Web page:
instance Foo (Bar False x) where ...

test :: (forall b. Foo (Bar b x)) =>...

Here the forall condition is satisfiable, as all Bool alternatives are covered with instance declarations.

comment:13 Changed 5 years ago by simonpj

The trouble is that I don't know how to do type inference in the presence of polymorphic constraints. It is not a small change.

It would be a useful feature. I've wanted it since at least 2000 (see Derivable Type Classes).

Simon

comment:14 Changed 4 years ago by maoe

Cc: maoe added

comment:15 Changed 3 years ago by RyanGlScott

Cc: RyanGlScott added

comment:16 Changed 3 years ago by Iceland_jack

Cc: Iceland_jack added

comment:17 Changed 3 years ago by Iceland_jack

Moved from #5927.

Use case from How to Twist Pointers without Breaking Them:

class Monoid m => Action m a where
 act :: m -> a -> a

[...]

We first formalise the action of monoids on functors. Intuitively, for a monoid m to act on the functor f, it should act in a uniform way on all the types f a. Therefore, we would like to assert a constraint something like forall a. Action m (f a). Unfortunately, Haskell does not allow the use of universally quantified constraints and hence we need a new type class.

class (Monoid m, Functor f) => ActionF m f where
  act' :: m -> f a -> f a

comment:18 Changed 3 years ago by Iceland_jack

This functionality does my head in so bear with me.

In the definition of Fmt, constraints of (p a, p b, p (a, b)) are assumed for :&

data Fmt :: (* -> Constraint) -> (* -> *) -> * -> * where
  Int  :: p Int               => Fmt p r Int
  (:&) :: (p a, p b, p (a,b)) => Fmt p r a -> Fmt p r b -> Fmt p r (a,b)
  Lift :: p (r a)             => r a       -> Fmt p r a

(p a, p b) often implies p (a, b), would this be captured by QuantifiedConstraints?

  (:&) :: (p a, p b, forall xx yy. (p xx, p yy) => p (xx, yy)) 
       => Fmt p r a 
       -> Fmt p r b 
       -> Fmt p r (a,b)

Does this even give us any additional power? Is this more or less powerful than the :=> class from constraints?

class b :=> h | h -> b where
  ins :: b :- h

instance (Eq      a, Eq      b) :=> Eq      (a, b) where ins = Sub Dict
instance (Ord     a, Ord     b) :=> Ord     (a, b) where ins = Sub Dict
instance (Show    a, Show    b) :=> Show    (a, b) where ins = Sub Dict
instance (Read    a, Read    b) :=> Read    (a, b) where ins = Sub Dict
instance (Bounded a, Bounded b) :=> Bounded (a, b) where ins = Sub Dict
instance (Monoid  a, Monoid  b) :=> Monoid  (a, b) where ins = Sub Dict
...

What if we assume that GHC generates instances of :=>?

comment:19 Changed 3 years ago by Iceland_jack

Has there been any discussion about GHC generating instances of :=> and Class

-- Given
--   class Foo a => Bar a
-- GHC should generate
--   instance Class (Foo a) (Bar a) where 
--     cls :: Bar a :- Foo a
--     cls = Sub Dict
class Class b h | h -> b where
  cls :: h :- b

or Lifting

class Lifting p f where
  lifting :: p a :- p (f a)

class Lifting2 p f where
  lifting2 :: p a :- Lifting p (f a)
Last edited 3 years ago by Iceland_jack (previous) (diff)

comment:20 Changed 3 years ago by RyanGlScott

Iceland_jack, there are two problems with using typeclasses like these to "solve" this problem:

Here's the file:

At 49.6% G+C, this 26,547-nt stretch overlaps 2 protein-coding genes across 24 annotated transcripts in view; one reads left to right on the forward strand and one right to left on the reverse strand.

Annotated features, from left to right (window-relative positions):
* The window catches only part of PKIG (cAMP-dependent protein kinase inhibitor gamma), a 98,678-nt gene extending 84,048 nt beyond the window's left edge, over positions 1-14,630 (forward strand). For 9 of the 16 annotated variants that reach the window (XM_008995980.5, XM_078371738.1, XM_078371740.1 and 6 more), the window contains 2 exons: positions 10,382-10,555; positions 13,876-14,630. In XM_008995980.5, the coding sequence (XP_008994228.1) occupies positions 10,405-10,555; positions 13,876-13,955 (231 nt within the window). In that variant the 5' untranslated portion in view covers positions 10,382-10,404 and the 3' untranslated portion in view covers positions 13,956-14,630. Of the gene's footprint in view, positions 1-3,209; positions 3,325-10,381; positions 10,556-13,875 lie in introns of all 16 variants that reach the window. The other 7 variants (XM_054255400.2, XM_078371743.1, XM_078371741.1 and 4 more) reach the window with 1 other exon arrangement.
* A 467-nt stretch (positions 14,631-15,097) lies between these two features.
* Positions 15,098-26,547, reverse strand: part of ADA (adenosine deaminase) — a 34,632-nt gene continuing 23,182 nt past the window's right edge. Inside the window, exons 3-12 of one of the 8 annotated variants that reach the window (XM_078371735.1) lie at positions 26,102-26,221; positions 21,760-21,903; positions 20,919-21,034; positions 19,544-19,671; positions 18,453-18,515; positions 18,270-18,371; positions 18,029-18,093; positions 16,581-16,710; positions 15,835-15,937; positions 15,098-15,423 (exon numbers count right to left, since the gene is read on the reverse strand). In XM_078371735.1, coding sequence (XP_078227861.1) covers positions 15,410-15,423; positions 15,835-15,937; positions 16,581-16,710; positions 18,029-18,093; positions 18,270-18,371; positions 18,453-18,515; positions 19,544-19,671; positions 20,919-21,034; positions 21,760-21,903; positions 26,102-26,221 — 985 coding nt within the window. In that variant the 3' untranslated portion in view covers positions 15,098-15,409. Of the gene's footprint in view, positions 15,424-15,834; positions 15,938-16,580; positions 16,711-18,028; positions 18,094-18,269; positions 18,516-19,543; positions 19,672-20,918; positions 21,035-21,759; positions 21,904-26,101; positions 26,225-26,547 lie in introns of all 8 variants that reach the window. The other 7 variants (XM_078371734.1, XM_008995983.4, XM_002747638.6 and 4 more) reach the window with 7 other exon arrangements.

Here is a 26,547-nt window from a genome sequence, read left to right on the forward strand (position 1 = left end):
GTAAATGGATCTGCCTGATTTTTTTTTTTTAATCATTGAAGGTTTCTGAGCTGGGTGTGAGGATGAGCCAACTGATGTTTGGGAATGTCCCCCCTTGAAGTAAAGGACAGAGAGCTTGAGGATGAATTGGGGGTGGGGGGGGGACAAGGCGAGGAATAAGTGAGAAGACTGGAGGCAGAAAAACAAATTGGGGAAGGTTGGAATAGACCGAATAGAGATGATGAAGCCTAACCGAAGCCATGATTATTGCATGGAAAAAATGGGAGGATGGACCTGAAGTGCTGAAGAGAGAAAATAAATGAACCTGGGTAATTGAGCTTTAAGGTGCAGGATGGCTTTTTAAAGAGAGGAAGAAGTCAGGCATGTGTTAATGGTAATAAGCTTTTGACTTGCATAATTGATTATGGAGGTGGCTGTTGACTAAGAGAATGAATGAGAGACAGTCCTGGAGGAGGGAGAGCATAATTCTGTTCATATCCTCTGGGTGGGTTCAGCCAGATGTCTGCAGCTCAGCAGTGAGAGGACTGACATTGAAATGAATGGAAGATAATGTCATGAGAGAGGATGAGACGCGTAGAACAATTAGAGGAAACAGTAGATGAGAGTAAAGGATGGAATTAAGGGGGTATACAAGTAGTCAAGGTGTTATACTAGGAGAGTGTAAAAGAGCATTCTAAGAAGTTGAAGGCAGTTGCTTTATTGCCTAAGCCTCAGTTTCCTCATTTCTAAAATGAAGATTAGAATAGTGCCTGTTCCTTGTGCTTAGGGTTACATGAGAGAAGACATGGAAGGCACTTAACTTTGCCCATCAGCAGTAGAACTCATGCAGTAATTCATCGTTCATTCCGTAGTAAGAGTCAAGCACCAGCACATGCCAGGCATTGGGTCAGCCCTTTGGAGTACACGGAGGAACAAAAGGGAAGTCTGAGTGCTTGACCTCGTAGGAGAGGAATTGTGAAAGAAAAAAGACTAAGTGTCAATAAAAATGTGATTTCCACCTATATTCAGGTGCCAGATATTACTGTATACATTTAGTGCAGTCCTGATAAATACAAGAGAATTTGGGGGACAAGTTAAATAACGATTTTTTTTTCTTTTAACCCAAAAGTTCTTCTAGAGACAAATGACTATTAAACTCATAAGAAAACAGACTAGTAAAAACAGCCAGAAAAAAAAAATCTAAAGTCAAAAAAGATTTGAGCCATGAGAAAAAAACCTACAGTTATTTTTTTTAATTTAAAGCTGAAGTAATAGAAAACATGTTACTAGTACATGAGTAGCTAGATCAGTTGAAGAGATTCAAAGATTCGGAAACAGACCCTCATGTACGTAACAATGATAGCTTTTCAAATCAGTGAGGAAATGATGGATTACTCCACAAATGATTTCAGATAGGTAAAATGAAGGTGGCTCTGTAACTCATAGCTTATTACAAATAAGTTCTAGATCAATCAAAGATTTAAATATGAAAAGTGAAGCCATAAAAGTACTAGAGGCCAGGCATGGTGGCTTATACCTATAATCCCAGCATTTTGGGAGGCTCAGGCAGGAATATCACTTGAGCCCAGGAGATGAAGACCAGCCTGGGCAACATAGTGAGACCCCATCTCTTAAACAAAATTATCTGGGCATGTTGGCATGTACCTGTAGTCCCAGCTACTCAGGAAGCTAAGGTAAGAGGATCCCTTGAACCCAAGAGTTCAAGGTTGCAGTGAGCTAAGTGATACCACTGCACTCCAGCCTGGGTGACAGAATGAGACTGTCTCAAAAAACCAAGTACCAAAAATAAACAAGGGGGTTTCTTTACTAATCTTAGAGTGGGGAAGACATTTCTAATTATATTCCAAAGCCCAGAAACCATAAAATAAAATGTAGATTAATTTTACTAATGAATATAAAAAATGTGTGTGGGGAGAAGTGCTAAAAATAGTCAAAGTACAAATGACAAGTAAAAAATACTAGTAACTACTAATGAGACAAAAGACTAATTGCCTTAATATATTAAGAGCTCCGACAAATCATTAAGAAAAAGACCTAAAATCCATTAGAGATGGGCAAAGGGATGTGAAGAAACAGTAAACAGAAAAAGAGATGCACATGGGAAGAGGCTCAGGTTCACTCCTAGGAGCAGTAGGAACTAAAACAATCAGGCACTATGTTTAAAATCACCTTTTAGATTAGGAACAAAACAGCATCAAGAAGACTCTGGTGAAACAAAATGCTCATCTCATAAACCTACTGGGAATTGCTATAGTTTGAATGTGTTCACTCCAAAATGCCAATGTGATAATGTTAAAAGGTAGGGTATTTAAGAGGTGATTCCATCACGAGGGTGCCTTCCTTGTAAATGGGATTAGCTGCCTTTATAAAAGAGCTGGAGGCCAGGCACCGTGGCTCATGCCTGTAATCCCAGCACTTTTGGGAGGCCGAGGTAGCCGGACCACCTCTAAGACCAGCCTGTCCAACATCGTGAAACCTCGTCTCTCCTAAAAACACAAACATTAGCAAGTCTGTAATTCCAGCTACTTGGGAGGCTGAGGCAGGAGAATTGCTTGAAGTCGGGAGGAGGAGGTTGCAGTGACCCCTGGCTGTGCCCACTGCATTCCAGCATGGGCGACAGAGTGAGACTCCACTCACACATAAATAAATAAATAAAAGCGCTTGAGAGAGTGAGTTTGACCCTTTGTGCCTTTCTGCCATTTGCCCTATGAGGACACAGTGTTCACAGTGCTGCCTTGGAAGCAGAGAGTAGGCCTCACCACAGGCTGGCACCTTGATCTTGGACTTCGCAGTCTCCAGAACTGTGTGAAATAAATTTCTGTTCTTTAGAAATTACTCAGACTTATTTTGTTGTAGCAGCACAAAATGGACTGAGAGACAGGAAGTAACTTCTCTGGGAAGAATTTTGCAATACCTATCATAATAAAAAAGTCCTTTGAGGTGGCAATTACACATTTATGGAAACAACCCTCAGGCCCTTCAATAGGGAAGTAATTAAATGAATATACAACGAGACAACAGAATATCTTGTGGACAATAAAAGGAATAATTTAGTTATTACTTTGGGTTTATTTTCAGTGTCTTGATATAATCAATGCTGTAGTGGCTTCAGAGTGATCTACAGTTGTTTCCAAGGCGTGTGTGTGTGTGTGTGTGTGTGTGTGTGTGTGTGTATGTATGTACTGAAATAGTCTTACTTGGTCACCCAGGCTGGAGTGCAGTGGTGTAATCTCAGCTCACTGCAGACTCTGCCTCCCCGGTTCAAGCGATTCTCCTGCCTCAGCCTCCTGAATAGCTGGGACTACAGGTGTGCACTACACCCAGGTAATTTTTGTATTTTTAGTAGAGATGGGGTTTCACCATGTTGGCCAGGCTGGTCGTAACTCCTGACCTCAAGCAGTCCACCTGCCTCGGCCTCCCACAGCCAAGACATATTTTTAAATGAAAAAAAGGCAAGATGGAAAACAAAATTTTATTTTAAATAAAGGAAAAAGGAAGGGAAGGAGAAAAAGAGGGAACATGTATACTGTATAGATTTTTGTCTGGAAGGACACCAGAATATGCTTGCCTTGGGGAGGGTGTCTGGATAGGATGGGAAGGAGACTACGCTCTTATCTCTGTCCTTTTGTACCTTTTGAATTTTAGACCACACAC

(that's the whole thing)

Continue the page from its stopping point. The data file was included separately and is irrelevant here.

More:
1. They're based on explicit Dict values. As a result, using them requires lots of pattern matching and type variable scoping hullabaloo, which gets annoying pretty quickly.
  2. What does it mean to automatically generate instances for (:=>)? Do we only generate instances that correspond to actual instance contexts? If so, then the following would typecheck, since there is an instance () :=> Eq ():
ins :: () :- Eq ()

But the following would not typecheck!

ins :: Eq () :- Eq ()

Because there is no instance Eq () => Eq () anywhere (and thus no instance Eq () :=> Eq ()), only instance Eq (). But the implication Eq () => Eq () should obviously hold. Does that mean we should also generate an instance Eq () :=> Eq () automatically? But what about (Eq (), Ord ()) => Eq ()? (Eq (), Ord (), Show ()) => Eq ()? There is an extremely high number of contexts in which Eq () holds, and generating every possible one of them would result in a combinatorial explosion.

While those classes are neat tricks that can get you some of the functionality of QuantifiedConstraints/ImplicationConstraints, they don't go all the way. I really feel that some compiler smarts would make these features manageable.

comment:21 in reply to:  20 Changed 3 years ago by Iceland_jack

Replying to RyanGlScott:

  1. What does it mean to automatically generate instances for (:=>)?

That is the question isn't it, I imagined it as Typeable or Coercible where the compiler creates instances on the fly but which instances I do not know.

While those classes are neat tricks that can get you some of the functionality of QuantifiedConstraints/ImplicationConstraints, they don't go all the way.

QuantifiedConstraints and ImplicationConstraints would certainly be preferable! Are there any plans to research / implement such features? They would enable a lot of awesome code that is currently beyond reach.

comment:22 Changed 3 years ago by goldfire

I have no specific, concrete plans to work on implication constraints, but I have a few enterprising students who may be looking for a project next semester. Implementation implication constraints is on the shortlist of projects to consider.

comment:23 Changed 3 years ago by Iceland_jack

I want to mention an example from 1997: Type classes: an exploration of the design space

What we really want is universal quantification:

class (forall s. Monad (m s))
   => StateMonad m where
    get :: m s s
    set :: s -> m s ()

which can be defined as

class ForallF Monad m => StateMonad m where
  get :: m s s
  set :: s -> m s ()

How does it compare to MonadState.

comment:24 in reply to:  12 Changed 2 years ago by dfeuer

Replying to heisenbug: